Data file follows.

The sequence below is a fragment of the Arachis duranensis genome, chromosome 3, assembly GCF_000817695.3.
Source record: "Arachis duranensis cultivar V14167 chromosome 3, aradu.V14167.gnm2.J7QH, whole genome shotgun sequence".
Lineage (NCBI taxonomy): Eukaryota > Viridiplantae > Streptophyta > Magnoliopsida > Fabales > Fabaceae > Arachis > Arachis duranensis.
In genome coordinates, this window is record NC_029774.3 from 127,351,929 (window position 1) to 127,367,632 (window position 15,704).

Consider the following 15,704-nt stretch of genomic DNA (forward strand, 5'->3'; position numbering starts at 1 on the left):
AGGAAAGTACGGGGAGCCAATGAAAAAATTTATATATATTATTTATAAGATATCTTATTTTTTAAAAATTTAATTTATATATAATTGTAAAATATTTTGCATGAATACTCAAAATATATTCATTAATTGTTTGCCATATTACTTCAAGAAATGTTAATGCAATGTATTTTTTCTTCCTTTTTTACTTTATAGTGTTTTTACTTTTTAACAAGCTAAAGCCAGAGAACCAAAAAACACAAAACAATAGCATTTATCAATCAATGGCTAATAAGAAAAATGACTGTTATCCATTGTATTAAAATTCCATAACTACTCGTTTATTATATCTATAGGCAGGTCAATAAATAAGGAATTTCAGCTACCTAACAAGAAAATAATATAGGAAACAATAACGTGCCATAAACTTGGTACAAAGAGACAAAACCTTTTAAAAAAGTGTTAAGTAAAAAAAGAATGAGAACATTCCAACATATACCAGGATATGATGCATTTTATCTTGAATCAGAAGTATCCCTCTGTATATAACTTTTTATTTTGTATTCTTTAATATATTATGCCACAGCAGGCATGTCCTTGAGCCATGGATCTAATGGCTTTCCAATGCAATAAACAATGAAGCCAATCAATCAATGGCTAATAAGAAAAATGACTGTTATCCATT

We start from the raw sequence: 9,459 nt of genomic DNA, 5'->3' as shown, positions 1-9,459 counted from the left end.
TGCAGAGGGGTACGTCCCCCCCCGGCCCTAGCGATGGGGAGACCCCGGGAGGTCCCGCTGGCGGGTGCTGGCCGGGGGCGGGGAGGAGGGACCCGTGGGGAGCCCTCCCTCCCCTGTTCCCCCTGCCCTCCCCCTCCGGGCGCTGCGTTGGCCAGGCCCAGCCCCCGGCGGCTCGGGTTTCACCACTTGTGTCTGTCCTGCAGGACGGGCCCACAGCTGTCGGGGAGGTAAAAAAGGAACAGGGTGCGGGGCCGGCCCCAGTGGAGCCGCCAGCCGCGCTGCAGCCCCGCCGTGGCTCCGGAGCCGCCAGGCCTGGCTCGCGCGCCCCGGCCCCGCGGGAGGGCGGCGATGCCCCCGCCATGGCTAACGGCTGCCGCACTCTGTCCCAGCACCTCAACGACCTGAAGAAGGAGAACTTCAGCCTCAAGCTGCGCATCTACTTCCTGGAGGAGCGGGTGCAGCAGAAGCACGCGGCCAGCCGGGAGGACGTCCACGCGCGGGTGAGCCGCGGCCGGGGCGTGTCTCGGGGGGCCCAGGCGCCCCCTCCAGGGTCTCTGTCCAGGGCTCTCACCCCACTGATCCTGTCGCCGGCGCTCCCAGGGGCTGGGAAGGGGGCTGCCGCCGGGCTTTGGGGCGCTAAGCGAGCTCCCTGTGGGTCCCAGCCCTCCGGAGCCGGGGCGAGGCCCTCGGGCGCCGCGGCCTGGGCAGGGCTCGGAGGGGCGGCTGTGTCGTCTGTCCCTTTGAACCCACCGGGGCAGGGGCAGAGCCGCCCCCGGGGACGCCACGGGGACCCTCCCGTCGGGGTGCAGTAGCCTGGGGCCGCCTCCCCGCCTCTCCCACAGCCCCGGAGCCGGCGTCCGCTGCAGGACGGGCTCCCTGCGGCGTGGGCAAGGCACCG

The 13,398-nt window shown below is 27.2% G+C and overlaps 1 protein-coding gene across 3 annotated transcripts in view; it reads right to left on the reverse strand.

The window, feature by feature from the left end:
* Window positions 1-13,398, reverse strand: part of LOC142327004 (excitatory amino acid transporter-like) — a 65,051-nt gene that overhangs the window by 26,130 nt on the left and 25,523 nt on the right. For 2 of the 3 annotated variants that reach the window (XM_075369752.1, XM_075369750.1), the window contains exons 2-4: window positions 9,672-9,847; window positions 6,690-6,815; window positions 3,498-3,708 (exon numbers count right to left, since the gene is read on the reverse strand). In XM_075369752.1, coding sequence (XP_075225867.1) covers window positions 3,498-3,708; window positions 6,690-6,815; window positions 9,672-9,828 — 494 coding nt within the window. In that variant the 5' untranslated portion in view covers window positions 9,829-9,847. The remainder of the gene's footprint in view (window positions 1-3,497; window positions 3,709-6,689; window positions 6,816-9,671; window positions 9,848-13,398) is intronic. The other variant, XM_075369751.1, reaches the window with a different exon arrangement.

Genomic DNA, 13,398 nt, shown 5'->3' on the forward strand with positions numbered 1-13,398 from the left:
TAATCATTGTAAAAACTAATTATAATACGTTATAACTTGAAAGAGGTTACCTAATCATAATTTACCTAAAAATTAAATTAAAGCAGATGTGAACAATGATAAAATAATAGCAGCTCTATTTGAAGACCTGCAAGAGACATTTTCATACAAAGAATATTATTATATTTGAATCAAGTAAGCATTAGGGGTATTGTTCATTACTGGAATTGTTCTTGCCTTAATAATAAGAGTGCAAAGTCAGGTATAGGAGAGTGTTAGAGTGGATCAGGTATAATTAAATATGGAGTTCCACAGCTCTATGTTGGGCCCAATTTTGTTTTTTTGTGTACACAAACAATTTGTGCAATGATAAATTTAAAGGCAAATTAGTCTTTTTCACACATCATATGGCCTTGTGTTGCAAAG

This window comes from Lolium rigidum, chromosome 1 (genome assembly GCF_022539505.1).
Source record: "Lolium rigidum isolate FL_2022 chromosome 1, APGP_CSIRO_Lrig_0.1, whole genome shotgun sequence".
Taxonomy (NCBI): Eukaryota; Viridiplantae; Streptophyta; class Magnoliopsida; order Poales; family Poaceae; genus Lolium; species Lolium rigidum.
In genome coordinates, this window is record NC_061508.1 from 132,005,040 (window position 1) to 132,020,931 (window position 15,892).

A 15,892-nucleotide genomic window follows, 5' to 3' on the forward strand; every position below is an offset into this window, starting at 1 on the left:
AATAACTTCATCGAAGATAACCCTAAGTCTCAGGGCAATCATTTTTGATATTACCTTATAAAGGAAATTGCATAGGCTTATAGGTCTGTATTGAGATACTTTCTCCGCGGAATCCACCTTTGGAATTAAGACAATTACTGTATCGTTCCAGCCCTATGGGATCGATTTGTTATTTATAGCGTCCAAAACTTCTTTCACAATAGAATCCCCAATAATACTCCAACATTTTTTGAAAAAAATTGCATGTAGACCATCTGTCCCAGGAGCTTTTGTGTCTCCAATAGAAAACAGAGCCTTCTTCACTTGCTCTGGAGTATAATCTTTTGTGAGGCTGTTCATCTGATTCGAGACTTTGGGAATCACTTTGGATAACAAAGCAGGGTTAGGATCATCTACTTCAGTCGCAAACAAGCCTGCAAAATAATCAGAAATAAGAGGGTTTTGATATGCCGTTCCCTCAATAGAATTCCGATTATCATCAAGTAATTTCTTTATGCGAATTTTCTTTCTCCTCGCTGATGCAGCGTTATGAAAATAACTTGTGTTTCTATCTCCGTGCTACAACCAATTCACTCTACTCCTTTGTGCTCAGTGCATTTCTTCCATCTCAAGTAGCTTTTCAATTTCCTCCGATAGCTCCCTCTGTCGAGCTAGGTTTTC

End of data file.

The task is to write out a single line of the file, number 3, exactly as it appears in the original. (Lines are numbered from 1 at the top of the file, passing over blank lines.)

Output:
Lineage (NCBI taxonomy): Eukaryota > Viridiplantae > Streptophyta > Magnoliopsida > Fabales > Fabaceae > Arachis > Arachis duranensis.